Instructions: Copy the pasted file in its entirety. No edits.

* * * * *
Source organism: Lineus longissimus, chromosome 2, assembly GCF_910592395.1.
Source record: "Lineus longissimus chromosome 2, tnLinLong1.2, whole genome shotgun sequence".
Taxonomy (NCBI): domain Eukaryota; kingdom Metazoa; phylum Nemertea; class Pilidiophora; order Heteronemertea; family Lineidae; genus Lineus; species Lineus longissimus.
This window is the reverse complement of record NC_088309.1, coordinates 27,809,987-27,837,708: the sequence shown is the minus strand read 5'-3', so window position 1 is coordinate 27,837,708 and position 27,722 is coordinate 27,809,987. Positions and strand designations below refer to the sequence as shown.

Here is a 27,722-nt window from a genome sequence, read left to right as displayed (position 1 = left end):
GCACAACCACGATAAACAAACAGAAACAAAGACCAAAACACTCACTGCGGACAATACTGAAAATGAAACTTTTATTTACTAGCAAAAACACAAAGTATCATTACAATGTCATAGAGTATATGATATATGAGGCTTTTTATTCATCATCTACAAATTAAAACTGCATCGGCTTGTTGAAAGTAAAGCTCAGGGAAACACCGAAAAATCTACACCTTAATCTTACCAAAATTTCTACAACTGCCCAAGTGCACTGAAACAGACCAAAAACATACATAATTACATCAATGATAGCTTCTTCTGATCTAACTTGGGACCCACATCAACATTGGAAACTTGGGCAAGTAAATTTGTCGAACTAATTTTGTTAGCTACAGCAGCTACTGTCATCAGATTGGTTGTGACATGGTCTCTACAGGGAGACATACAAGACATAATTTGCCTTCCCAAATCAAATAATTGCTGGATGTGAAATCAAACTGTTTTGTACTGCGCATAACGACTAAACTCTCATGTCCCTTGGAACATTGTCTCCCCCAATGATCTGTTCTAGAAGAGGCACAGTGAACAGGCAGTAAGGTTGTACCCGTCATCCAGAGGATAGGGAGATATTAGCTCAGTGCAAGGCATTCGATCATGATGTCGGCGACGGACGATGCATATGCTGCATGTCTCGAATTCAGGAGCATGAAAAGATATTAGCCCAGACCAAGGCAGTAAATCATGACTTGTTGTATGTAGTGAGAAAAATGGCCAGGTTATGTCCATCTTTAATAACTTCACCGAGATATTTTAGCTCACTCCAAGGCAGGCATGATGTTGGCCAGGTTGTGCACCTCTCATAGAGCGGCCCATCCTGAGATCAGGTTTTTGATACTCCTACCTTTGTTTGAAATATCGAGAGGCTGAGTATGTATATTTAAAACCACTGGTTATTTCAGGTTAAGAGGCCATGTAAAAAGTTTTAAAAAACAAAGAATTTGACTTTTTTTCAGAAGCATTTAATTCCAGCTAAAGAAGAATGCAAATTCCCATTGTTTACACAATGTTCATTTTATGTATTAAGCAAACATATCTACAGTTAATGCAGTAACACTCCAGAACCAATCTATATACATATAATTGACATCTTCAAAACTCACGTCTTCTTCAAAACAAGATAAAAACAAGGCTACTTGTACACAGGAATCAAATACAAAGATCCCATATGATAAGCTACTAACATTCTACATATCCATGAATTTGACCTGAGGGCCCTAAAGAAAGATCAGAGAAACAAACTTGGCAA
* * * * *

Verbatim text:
Source organism: Lineus longissimus, chromosome 2, assembly GCF_910592395.1.
Source record: "Lineus longissimus chromosome 2, tnLinLong1.2, whole genome shotgun sequence".
Taxonomy (NCBI): domain Eukaryota; kingdom Metazoa; phylum Nemertea; class Pilidiophora; order Heteronemertea; family Lineidae; genus Lineus; species Lineus longissimus.
This window is the reverse complement of record NC_088309.1, coordinates 27,809,987-27,837,708: the sequence shown is the minus strand read 5'-3', so window position 1 is coordinate 27,837,708 and position 27,722 is coordinate 27,809,987. Positions and strand designations below refer to the sequence as shown.

Here is a 27,722-nt window from a genome sequence, read left to right as displayed (position 1 = left end):
GCACAACCACGATAAACAAACAGAAACAAAGACCAAAACACTCACTGCGGACAATACTGAAAATGAAACTTTTATTTACTAGCAAAAACACAAAGTATCATTACAATGTCATAGAGTATATGATATATGAGGCTTTTTATTCATCATCTACAAATTAAAACTGCATCGGCTTGTTGAAAGTAAAGCTCAGGGAAACACCGAAAAATCTACACCTTAATCTTACCAAAATTTCTACAACTGCCCAAGTGCACTGAAACAGACCAAAAACATACATAATTACATCAATGATAGCTTCTTCTGATCTAACTTGGGACCCACATCAACATTGGAAACTTGGGCAAGTAAATTTGTCGAACTAATTTTGTTAGCTACAGCAGCTACTGTCATCAGATTGGTTGTGACATGGTCTCTACAGGGAGACATACAAGACATAATTTGCCTTCCCAAATCAAATAATTGCTGGATGTGAAATCAAACTGTTTTGTACTGCGCATAACGACTAAACTCTCATGTCCCTTGGAACATTGTCTCCCCCAATGATCTGTTCTAGAAGAGGCACAGTGAACAGGCAGTAAGGTTGTACCCGTCATCCAGAGGATAGGGAGATATTAGCTCAGTGCAAGGCATTCGATCATGATGTCGGCGACGGACGATGCATATGCTGCATGTCTCGAATTCAGGAGCATGAAAAGATATTAGCCCAGACCAAGGCAGTAAATCATGACTTGTTGTATGTAGTGAGAAAAATGGCCAGGTTATGTCCATCTTTAATAACTTCACCGAGATATTTTAGCTCACTCCAAGGCAGGCATGATGTTGGCCAGGTTGTGCACCTCTCATAGAGCGGCCCATCCTGAGATCAGGTTTTTGATACTCCTACCTTTGTTTGAAATATCGAGAGGCTGAGTATGTATATTTAAAACCACTGGTTATTTCAGGTTAAGAGGCCATGTAAAAAGTTTTAAAAAACAAAGAATTTGACTTTTTTTCAGAAGCATTTAATTCCAGCTAAAGAAGAATGCAAATTCCCATTGTTTACACAATGTTCATTTTATGTATTAAGCAAACATATCTACAGTTAATGCAGTAACACTCCAGAACCAATCTATATACATATAATTGACATCTTCAAAACTCACGTCTTCTTCAAAACAAGATAAAAACAAGGCTACTTGTACACAGGAATCAAATACAAAGATCCCATATGATAAGCTACTAACATTCTACATATCCATGAATTTGACCTGAGGGCCCTAAAGAAAGATCAGAGAAACAAACTTGGCAA